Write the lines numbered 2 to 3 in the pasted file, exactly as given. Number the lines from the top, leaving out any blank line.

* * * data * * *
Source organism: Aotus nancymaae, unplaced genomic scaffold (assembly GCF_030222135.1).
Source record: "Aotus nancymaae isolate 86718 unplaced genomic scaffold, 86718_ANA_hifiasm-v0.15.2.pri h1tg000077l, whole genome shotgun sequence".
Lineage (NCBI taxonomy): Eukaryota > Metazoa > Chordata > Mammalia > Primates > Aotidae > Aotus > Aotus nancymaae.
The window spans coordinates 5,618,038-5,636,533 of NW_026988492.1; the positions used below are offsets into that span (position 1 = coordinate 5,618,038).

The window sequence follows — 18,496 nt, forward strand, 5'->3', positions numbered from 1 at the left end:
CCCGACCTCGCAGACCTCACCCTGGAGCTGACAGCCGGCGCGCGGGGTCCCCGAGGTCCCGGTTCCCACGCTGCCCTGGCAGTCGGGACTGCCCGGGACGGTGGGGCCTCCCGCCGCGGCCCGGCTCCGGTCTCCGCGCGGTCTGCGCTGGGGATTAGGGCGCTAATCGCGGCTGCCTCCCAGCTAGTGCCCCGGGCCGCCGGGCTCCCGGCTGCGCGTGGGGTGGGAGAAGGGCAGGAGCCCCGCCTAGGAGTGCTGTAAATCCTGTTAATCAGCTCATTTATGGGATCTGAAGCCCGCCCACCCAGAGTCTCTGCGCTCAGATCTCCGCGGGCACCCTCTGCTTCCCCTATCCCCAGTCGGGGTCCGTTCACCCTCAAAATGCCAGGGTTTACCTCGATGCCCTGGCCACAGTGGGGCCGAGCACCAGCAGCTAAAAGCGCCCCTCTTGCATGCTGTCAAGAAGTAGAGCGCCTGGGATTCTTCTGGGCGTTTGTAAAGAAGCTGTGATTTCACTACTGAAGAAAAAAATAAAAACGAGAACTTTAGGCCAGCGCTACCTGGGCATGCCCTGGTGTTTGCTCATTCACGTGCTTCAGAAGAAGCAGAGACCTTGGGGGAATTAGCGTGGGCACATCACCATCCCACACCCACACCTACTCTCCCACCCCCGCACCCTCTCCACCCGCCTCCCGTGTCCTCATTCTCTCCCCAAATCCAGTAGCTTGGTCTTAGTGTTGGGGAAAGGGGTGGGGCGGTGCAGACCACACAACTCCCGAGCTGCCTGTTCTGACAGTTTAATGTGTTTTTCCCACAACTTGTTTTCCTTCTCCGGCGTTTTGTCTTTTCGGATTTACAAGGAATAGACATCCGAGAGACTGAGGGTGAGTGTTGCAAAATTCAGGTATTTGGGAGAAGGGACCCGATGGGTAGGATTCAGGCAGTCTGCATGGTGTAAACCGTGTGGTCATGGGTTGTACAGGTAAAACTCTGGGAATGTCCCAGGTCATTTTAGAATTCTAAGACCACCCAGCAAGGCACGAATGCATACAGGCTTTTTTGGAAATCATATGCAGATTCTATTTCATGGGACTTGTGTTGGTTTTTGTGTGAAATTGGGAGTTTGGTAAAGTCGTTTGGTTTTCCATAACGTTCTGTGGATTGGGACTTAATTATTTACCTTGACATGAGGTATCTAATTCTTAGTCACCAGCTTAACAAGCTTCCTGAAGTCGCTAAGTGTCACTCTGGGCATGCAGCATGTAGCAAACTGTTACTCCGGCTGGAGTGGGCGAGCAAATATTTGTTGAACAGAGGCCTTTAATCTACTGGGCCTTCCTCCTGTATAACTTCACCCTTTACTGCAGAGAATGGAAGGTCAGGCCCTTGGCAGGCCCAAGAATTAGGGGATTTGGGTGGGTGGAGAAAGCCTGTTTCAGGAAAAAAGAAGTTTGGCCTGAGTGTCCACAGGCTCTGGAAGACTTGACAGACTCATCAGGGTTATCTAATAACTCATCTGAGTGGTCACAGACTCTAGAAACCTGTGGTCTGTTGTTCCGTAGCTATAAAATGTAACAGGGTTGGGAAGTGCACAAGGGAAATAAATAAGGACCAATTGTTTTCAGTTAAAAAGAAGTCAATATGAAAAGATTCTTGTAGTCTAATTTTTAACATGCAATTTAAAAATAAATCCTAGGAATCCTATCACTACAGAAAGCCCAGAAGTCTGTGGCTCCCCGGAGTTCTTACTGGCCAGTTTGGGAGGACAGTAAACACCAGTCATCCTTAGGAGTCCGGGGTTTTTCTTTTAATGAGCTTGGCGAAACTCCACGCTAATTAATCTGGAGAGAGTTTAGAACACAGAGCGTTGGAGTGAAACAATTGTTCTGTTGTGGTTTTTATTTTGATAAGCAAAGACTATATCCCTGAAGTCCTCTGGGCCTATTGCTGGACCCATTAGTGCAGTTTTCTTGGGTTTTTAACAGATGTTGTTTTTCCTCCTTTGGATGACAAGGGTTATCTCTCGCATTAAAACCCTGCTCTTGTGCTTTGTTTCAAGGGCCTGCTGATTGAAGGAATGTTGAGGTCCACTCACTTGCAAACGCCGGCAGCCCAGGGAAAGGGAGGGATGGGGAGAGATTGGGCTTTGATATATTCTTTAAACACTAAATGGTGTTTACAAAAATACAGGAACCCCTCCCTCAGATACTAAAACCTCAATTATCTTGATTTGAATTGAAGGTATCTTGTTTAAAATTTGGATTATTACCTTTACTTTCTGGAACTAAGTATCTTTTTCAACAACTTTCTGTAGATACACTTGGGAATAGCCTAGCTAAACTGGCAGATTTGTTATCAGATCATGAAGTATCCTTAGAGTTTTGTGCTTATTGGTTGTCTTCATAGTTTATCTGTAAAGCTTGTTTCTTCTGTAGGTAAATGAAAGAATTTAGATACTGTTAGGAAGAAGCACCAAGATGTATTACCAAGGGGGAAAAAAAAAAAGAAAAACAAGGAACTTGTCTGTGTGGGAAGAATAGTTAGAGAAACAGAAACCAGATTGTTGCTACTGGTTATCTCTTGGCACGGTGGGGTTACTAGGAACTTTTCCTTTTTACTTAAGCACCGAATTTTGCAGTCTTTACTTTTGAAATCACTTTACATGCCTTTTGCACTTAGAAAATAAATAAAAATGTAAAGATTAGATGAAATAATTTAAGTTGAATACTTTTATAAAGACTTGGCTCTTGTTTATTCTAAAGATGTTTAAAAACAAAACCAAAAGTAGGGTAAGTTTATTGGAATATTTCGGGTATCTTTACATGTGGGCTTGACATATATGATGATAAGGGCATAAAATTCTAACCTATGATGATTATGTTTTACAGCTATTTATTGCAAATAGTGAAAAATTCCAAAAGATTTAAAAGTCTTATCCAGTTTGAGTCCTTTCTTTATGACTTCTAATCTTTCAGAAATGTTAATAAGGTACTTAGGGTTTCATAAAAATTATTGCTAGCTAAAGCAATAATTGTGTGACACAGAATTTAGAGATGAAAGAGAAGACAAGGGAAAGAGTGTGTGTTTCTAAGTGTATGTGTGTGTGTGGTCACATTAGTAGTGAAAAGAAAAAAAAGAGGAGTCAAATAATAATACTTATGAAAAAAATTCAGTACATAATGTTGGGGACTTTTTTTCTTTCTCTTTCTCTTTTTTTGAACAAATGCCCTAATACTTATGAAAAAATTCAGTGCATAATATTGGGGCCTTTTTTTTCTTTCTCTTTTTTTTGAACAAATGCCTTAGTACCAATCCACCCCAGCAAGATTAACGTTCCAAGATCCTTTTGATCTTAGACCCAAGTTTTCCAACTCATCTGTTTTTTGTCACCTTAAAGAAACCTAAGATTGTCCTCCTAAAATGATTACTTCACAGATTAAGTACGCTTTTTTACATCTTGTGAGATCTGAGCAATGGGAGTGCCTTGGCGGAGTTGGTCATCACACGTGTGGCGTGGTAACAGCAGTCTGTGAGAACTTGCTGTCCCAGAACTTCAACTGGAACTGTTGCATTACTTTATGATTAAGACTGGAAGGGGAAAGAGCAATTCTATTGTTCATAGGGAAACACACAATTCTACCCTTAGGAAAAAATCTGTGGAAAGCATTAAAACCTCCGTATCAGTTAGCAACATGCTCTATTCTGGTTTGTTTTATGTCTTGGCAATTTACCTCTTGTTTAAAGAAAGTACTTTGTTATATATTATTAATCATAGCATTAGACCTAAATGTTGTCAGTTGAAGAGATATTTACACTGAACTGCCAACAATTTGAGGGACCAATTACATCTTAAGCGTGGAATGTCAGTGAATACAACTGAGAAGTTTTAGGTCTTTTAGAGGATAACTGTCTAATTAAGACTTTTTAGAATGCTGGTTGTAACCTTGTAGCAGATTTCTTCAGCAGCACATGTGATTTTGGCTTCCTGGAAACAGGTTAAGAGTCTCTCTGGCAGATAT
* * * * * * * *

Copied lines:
Source record: "Aotus nancymaae isolate 86718 unplaced genomic scaffold, 86718_ANA_hifiasm-v0.15.2.pri h1tg000077l, whole genome shotgun sequence".
Lineage (NCBI taxonomy): Eukaryota > Metazoa > Chordata > Mammalia > Primates > Aotidae > Aotus > Aotus nancymaae.